There is no need for there to be only one bar association within the state. For instance, in California, there are two bar associations. One governs regulation and discipline of lawyers while the other focuses on leadership and networking functions.
In Iowa, the Iowa State Bar Association (ISBA) also issues advisory opinions.
Agencies that investigate lawyer misconduct.
American Bar Association
The ABAs role in legal ethics is primarily through the drawing of the Model Rules of Professional Conduct. These rules, although not binding upon first draft, are often adopted by the court’s throughout the country.
The ABA has also been helpful developing criminal ethics (for both prosecution and defense), and Model Rules of Judicial Ethics.
Additionally, the ABA issues advisory opinions that are usually relied on by the states.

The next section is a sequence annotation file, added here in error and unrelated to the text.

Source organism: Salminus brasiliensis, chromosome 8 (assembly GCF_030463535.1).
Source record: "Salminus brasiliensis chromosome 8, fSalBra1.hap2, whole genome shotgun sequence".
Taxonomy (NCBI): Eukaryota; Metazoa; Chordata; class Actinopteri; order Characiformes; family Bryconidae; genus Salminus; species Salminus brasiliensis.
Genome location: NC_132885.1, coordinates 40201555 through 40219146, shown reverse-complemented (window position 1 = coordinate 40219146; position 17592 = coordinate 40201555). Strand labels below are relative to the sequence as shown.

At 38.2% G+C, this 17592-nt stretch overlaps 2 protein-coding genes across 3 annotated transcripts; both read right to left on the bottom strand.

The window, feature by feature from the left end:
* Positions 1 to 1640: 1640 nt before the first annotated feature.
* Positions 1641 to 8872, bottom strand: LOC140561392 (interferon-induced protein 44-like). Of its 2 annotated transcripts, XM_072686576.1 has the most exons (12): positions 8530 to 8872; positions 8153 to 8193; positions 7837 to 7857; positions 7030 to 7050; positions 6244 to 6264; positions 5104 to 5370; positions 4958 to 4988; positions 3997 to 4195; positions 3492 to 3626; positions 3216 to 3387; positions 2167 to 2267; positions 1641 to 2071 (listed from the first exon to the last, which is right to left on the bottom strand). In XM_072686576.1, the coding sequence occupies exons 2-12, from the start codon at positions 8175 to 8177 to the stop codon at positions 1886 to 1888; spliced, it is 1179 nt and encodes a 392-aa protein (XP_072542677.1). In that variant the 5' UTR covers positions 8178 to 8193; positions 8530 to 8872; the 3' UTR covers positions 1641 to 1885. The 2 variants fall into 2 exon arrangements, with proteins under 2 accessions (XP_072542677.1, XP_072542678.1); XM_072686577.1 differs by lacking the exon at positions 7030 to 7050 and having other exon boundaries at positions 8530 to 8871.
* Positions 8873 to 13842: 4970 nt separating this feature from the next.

American Law Institute
The ALI is the primary organization responsible for draft the Restatements of Law. When it comes to lawyer ethics, they drafted the Restatement (Third) of the Law Governing Lawyers. Although this law differs in some aspects to the Model Rules of Professional Conduct, they are often also adopted by court’s throughout the country.
Lawyers may also be subject to claims of malpractice which are ruled on by the courts. Additionally, there are litigation rules that lawyers must follow or they may become subject to sanctions.